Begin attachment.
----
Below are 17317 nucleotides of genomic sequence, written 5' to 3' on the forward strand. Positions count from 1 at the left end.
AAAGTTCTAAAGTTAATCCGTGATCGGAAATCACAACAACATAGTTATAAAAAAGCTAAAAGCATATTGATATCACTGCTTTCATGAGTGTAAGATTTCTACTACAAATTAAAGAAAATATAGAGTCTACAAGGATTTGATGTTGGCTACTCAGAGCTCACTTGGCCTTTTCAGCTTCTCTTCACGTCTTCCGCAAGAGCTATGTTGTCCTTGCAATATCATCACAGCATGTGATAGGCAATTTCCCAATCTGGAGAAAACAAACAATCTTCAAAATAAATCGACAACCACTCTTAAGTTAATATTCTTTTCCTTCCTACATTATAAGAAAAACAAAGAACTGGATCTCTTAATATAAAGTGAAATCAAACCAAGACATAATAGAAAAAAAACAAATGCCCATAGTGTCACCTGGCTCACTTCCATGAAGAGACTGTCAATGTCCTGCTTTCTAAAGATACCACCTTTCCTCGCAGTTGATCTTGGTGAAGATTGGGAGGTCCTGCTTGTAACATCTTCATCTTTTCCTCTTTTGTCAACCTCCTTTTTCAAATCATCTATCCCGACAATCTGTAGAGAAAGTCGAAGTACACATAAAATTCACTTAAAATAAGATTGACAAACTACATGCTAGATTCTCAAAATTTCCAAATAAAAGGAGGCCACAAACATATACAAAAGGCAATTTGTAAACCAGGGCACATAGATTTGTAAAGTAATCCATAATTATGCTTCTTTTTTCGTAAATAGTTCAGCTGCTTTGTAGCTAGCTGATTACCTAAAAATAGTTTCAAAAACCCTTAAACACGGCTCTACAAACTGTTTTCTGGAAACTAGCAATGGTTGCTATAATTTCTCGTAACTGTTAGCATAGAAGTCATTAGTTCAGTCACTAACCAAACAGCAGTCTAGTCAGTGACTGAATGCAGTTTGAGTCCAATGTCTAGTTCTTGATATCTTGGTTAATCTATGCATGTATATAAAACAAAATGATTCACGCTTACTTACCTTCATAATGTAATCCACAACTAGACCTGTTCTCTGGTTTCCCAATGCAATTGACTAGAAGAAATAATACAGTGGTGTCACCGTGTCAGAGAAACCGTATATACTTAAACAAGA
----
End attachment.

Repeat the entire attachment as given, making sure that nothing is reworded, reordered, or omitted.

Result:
Below are 17317 nucleotides of genomic sequence, written 5' to 3' on the forward strand. Positions count from 1 at the left end.
AAAGTTCTAAAGTTAATCCGTGATCGGAAATCACAACAACATAGTTATAAAAAAGCTAAAAGCATATTGATATCACTGCTTTCATGAGTGTAAGATTTCTACTACAAATTAAAGAAAATATAGAGTCTACAAGGATTTGATGTTGGCTACTCAGAGCTCACTTGGCCTTTTCAGCTTCTCTTCACGTCTTCCGCAAGAGCTATGTTGTCCTTGCAATATCATCACAGCATGTGATAGGCAATTTCCCAATCTGGAGAAAACAAACAATCTTCAAAATAAATCGACAACCACTCTTAAGTTAATATTCTTTTCCTTCCTACATTATAAGAAAAACAAAGAACTGGATCTCTTAATATAAAGTGAAATCAAACCAAGACATAATAGAAAAAAAACAAATGCCCATAGTGTCACCTGGCTCACTTCCATGAAGAGACTGTCAATGTCCTGCTTTCTAAAGATACCACCTTTCCTCGCAGTTGATCTTGGTGAAGATTGGGAGGTCCTGCTTGTAACATCTTCATCTTTTCCTCTTTTGTCAACCTCCTTTTTCAAATCATCTATCCCGACAATCTGTAGAGAAAGTCGAAGTACACATAAAATTCACTTAAAATAAGATTGACAAACTACATGCTAGATTCTCAAAATTTCCAAATAAAAGGAGGCCACAAACATATACAAAAGGCAATTTGTAAACCAGGGCACATAGATTTGTAAAGTAATCCATAATTATGCTTCTTTTTTCGTAAATAGTTCAGCTGCTTTGTAGCTAGCTGATTACCTAAAAATAGTTTCAAAAACCCTTAAACACGGCTCTACAAACTGTTTTCTGGAAACTAGCAATGGTTGCTATAATTTCTCGTAACTGTTAGCATAGAAGTCATTAGTTCAGTCACTAACCAAACAGCAGTCTAGTCAGTGACTGAATGCAGTTTGAGTCCAATGTCTAGTTCTTGATATCTTGGTTAATCTATGCATGTATATAAAACAAAATGATTCACGCTTACTTACCTTCATAATGTAATCCACAACTAGACCTGTTCTCTGGTTTCCCAATGCAATTGACTAGAAGAAATAATACAGTGGTGTCACCGTGTCAGAGAAACCGTATATACTTAAACAAGA